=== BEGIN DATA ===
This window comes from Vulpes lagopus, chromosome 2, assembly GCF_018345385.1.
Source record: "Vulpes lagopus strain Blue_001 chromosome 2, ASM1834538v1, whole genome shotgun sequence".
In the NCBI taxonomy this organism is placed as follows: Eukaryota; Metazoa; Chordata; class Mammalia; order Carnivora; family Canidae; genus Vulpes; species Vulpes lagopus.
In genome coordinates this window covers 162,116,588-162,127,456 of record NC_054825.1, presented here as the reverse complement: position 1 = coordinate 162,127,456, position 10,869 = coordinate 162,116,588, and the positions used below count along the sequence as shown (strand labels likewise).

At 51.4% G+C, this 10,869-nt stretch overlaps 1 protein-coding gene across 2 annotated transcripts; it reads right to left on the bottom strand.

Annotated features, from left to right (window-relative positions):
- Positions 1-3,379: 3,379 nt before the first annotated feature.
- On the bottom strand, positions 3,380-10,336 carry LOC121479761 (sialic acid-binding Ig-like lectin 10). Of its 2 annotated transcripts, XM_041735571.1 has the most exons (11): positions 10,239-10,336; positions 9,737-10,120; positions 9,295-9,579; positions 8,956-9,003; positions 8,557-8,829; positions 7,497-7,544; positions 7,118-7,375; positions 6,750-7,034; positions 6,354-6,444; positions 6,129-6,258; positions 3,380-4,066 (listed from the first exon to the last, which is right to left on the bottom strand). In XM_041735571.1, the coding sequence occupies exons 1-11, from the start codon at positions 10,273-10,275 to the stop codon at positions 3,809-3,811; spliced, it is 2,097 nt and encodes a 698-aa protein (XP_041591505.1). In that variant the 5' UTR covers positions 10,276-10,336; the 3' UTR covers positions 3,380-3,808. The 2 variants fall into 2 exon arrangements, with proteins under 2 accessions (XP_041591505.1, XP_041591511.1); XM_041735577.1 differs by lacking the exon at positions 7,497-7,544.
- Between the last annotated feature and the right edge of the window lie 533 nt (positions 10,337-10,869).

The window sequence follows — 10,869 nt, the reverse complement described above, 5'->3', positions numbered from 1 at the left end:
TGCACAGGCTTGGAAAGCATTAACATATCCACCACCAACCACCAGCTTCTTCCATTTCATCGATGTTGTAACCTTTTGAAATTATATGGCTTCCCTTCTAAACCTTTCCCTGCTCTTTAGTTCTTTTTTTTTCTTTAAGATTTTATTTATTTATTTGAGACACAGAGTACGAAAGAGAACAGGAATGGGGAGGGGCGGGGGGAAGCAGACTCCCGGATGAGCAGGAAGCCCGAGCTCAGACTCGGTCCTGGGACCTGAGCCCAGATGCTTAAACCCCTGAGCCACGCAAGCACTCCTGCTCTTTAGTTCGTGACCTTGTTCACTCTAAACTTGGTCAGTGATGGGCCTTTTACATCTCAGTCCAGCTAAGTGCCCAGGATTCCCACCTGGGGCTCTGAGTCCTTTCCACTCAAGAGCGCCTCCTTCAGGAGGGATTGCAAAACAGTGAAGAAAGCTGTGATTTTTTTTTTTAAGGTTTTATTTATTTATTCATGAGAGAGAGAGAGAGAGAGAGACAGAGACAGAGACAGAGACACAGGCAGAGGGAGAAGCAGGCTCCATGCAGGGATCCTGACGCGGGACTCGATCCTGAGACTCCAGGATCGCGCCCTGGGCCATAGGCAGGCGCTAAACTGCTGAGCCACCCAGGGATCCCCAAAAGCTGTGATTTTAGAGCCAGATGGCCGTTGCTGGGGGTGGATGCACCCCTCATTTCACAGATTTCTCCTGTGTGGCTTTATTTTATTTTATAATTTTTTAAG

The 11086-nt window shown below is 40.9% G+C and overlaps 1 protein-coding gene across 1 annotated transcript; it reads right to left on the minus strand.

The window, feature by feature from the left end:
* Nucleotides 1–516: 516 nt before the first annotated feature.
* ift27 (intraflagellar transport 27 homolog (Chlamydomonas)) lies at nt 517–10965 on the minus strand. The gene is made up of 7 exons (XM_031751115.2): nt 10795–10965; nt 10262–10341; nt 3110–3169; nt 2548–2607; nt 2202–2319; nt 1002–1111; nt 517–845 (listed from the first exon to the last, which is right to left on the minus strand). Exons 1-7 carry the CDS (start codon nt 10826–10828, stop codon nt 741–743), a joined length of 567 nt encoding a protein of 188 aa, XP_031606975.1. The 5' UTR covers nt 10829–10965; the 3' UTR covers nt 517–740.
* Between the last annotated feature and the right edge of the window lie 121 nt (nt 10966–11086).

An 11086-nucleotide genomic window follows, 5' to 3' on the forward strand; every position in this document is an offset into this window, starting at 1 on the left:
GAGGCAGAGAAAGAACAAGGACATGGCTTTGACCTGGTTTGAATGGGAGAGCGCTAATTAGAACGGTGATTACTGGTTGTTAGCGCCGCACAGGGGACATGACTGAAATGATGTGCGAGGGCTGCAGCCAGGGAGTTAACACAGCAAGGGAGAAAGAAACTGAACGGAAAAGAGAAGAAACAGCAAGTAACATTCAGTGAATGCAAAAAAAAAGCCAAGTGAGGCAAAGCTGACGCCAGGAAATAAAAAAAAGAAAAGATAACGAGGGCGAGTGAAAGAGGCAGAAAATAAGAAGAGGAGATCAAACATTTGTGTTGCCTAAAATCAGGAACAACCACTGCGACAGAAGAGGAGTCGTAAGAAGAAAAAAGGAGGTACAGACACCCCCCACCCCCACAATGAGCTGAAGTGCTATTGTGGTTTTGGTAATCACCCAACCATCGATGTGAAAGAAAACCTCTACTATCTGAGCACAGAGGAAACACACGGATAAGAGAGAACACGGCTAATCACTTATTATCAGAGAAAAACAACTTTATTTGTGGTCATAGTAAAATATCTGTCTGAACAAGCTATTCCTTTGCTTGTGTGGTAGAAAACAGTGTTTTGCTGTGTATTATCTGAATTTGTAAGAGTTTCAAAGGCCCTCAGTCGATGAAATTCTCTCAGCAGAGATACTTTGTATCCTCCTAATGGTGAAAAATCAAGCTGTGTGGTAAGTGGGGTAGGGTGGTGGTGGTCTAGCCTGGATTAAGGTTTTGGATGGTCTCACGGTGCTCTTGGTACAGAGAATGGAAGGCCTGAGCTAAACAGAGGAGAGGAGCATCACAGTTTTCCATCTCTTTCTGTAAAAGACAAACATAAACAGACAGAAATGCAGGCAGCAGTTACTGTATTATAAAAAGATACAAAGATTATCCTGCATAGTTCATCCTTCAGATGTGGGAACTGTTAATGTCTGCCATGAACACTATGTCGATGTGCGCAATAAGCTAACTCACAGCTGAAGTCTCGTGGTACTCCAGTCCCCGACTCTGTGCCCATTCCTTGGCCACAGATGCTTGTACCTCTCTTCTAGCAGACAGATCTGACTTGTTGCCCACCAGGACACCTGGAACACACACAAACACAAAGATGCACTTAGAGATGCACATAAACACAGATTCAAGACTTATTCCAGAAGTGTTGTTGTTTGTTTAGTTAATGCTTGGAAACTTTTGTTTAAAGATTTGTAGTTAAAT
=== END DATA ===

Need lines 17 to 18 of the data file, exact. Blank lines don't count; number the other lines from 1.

An 11086-nucleotide genomic window follows, 5' to 3' on the forward strand; every position in this document is an offset into this window, starting at 1 on the left:
GAGGCAGAGAAAGAACAAGGACATGGCTTTGACCTGGTTTGAATGGGAGAGCGCTAATTAGAACGGTGATTACTGGTTGTTAGCGCCGCACAGGGGACATGACTGAAATGATGTGCGAGGGCTGCAGCCAGGGAGTTAACACAGCAAGGGAGAAAGAAACTGAACGGAAAAGAGAAGAAACAGCAAGTAACATTCAGTGAATGCAAAAAAAAAGCCAAGTGAGGCAAAGCTGACGCCAGGAAATAAAAAAAAGAAAAGATAACGAGGGCGAGTGAAAGAGGCAGAAAATAAGAAGAGGAGATCAAACATTTGTGTTGCCTAAAATCAGGAACAACCACTGCGACAGAAGAGGAGTCGTAAGAAGAAAAAAGGAGGTACAGACACCCCCCACCCCCACAATGAGCTGAAGTGCTATTGTGGTTTTGGTAATCACCCAACCATCGATGTGAAAGAAAACCTCTACTATCTGAGCACAGAGGAAACACACGGATAAGAGAGAACACGGCTAATCACTTATTATCAGAGAAAAACAACTTTATTTGTGGTCATAGTAAAATATCTGTCTGAACAAGCTATTCCTTTGCTTGTGTGGTAGAAAACAGTGTTTTGCTGTGTATTATCTGAATTTGTAAGAGTTTCAAAGGCCCTCAGTCGATGAAATTCTCTCAGCAGAGATACTTTGTATCCTCCTAATGGTGAAAAATCAAGCTGTGTGGTAAGTGGGGTAGGGTGGTGGTGGTCTAGCCTGGATTAAGGTTTTGGATGGTCTCACGGTGCTCTTGGTACAGAGAATGGAAGGCCTGAGCTAAACAGAGGAGAGGAGCATCACAGTTTTCCATCTCTTTCTGTAAAAGACAAACATAAACAGACAGAAATGCAGGCAGCAGTTACTGTATTATAAAAAGATACAAAGATTATCCTGCATAGTTCATCCTTCAGATGTGGGAACTGTTAATGTCTGCCATGAACACTATGTCGATGTGCGCAATAAGCTAACTCACAGCTGAAGTCTCGTGGTACTCCAGTCCCCGACTCTGTGCCCATTCCTTGGCCACAGATGCTTGTACCTCTCTTCTAGCAGACAGATCTGACTTGTTGCCCACCAGGACACCTGGAACACACACAAACACAAAGATGCACTTAGAGATGCACATAAACACAGATTCAAGACTTATTCCAGAAGTGTTGTTGTTTGTTTAGTTAATGCTTGGAAACTTTTGTTTAAAGATTTGTAGTTAAAT